Review: Deathstroke #11

Review: Deathstroke #11 Dark Knight News




Writer: Christopher Priest

Artists: Denys Cowan and Bill Sienkiewicz




Minor Spoiler Warning Ahead

“Guns don’t kill people – Deathstroke kills people.”

This week in Deathstroke, Priest takes a break from short arcs and long arcs to focus on a one-off issue with a very important theme: gun violence. I would like to start this off by stating something about myself: I live in Australia and can’t pretend to have any kind of solid idea of what gun violence is like first-hand, considering we have an average of 200 gun-related deaths in a year, as compared to the thousands that America experiences. This being said, the news is reporting on these offenses constantly, so I am not completely in the dark either. There are more than likely some more “correct” reviews of this issue out there, but I am going to do my best to make sure the message comes across clearly.

The opening page of this issue features Jack Ryder talking to Detective Gill at the scene of a gun-related murder. Right from the word go, the theme has kicked in strong and hard, with Gill mentioning a number of tragic events that have happened over the years from the Sandy Hook Elementary shooting to the Pulse Nightclub in Florida. He compares America’s 11,000 shootings last year to Japan’s 11, and this is definitely an eye-opener for someone like me who isn’t on top of this issue as much as I should be. While researching some background information for this review, I came across another by Oliver Sava from the A.V. Club, who summarized this issue better than I could ever hope to:

“Rising homicide rates aren’t just a Chicago problem, though. According to an article published by The Trace last week, Chicago was one of the many cities to see more homicides last year. Chicago has become the primary location in the national conversation around this subject, but its homicide rate is eighth highest in the country when the numbers are adjusted for population size. This isn’t a Chicago problem, it’s an American problem, and Deathstroke #11 understands that.”

Continuing on with the story, we are told that Deathstroke has been hired by a group of mothers whose children have fallen victim to gun violence so that he can apprehend and kill the killers. It’s at this point that another issue comes into play. Well, a few. One of the other major themes explored here is race, specifically, black culture and the staggering number of victims from within it. From this comes the idea that gun violence is caused by circumstance, which stems from negligent parenting. Again, I would like to point out that I am a white male living in a semi-coastal Australian suburb, so I am not going to pretend I understand all of the issues being presented here in their fullest forms, but I sympathize.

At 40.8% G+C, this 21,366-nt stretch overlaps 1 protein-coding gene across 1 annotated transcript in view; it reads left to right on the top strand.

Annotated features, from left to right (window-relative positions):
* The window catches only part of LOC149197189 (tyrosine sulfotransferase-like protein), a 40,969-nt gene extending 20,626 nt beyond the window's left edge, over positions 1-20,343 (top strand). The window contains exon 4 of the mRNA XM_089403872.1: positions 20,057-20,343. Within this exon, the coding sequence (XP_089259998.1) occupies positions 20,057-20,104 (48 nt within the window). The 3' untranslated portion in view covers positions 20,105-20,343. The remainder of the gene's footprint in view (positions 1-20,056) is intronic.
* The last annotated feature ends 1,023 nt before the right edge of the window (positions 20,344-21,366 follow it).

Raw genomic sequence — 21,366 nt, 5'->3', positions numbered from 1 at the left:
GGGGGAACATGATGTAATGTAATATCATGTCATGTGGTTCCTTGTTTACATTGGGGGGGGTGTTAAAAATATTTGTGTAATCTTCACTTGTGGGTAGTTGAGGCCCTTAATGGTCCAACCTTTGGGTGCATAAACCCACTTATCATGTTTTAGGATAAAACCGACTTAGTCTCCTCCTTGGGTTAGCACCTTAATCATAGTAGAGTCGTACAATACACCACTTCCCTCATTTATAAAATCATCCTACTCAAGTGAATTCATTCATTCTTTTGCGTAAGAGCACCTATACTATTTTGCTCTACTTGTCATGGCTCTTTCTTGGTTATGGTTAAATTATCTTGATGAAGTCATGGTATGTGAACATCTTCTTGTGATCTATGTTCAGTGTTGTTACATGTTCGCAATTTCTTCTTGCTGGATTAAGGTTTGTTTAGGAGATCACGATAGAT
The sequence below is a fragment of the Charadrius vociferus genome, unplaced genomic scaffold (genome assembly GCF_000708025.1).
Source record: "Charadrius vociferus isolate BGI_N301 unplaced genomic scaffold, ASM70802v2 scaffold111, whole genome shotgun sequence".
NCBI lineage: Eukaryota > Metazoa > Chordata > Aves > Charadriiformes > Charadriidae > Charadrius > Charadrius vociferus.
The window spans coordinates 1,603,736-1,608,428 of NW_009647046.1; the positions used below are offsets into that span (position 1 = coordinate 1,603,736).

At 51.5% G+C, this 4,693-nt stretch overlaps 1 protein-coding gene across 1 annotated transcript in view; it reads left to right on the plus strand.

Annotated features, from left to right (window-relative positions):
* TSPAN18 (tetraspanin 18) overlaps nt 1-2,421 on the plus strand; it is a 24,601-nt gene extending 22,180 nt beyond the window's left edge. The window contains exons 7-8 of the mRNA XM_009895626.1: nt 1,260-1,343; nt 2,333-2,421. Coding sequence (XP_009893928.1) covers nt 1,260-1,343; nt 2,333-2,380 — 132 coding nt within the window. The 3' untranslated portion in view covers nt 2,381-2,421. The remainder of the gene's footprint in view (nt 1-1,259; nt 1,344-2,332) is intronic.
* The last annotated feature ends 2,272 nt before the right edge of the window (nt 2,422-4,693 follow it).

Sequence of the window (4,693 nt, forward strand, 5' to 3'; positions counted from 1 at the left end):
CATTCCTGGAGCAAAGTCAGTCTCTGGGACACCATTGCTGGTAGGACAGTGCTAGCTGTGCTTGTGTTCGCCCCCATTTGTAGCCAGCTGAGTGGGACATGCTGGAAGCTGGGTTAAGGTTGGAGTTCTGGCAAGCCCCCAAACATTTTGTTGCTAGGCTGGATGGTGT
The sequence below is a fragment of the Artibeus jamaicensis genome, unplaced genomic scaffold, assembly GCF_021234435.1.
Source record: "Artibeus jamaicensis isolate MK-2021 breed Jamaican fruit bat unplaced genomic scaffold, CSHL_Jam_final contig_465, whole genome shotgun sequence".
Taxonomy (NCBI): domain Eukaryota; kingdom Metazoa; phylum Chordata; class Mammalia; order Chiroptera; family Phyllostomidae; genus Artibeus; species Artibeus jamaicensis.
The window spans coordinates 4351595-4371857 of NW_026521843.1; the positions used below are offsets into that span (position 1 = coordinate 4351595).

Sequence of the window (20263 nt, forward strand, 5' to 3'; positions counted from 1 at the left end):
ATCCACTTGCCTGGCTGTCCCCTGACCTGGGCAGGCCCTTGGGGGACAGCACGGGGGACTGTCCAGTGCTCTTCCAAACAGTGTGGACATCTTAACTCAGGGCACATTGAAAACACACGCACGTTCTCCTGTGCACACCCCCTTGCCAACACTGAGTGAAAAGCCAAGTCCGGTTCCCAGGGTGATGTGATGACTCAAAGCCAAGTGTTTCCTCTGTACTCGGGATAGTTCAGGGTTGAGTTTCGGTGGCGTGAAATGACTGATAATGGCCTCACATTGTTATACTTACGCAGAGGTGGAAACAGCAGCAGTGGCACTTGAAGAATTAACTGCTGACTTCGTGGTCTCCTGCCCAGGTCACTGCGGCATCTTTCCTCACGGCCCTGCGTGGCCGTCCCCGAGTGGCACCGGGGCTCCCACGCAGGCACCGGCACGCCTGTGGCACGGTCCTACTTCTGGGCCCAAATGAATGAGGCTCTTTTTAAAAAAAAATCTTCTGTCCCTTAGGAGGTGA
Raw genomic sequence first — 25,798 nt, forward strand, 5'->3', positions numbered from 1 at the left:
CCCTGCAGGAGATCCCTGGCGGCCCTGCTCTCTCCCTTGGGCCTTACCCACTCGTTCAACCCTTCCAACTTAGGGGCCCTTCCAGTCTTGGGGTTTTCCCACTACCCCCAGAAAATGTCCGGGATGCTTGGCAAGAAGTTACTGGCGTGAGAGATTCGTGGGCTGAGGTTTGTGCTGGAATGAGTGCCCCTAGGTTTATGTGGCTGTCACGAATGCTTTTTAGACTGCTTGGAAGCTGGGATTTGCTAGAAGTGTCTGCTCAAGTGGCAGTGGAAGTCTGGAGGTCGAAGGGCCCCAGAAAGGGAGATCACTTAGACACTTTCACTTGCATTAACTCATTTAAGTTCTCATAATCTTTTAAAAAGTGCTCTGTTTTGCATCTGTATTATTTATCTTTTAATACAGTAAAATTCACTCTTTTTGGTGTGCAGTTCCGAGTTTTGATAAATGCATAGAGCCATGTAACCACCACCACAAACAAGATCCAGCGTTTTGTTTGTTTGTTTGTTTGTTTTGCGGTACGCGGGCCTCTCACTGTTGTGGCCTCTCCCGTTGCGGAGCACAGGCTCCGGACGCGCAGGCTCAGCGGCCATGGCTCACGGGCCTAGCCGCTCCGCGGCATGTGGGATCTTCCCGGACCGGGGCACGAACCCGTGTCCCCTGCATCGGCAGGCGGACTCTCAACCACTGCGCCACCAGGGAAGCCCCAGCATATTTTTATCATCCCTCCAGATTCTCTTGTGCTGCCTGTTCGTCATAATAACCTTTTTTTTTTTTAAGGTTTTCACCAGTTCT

In the conclusion of the issue, Ryder – after being shot in the back and “transforming” into The Creeper – discovers that it isn’t Deathstroke going around killing everyone, but rather a black reverend who was trying to seek vengeance for the parents whose children had been taken from them. Ultimately, in a cruel twist of dramatic irony, he takes his own life with a gun, however it is important to note that none of his victims were killed with bullets. The story comes full circle in a disturbingly pleasing way, and the issue ends on a rather ambiguous note. Slade himself only appeared on the final two pages of this issue, however it felt more like a Deathstroke issue than ever before.

It was incredible to see Priest tackling this issue with no sugar coating. Everything he wanted to say was put on full display, and despite the seemingly obvious stance that he presents readers with, it is handled in an extremely mature and thoughtful way. The art in this issue is provided by Denys Cowan and Bill Sienkiewicz and stands out as some of the most raw and heart-felt art I’ve ever seen in a comic book. The pencil work and colors used really brought the text to life, which made for an all-round incredible read. Priest and the team really brought it together this issue. This unflinching look at such a divisive and important issue was an eye-opener for someone like me who hasn’t experienced it first-hand, so I can only imagine the impact it might have on someone who knows more about the issue than I. All I can say in summary is to read this book, because it might be one of the most important comics you will ever pick up.

Images courtesy of DC Entertainment


Tyler Harris

Tyler is an actor by day, hermit by night, and musician by requirement. An avid reader and collector, Tyler has had a love for comics since his first exposure to them in the form of Batman: Knightfall as a child. Since that day, most all of his time and money have been split between his three loves: acting, comic books, and lasagna.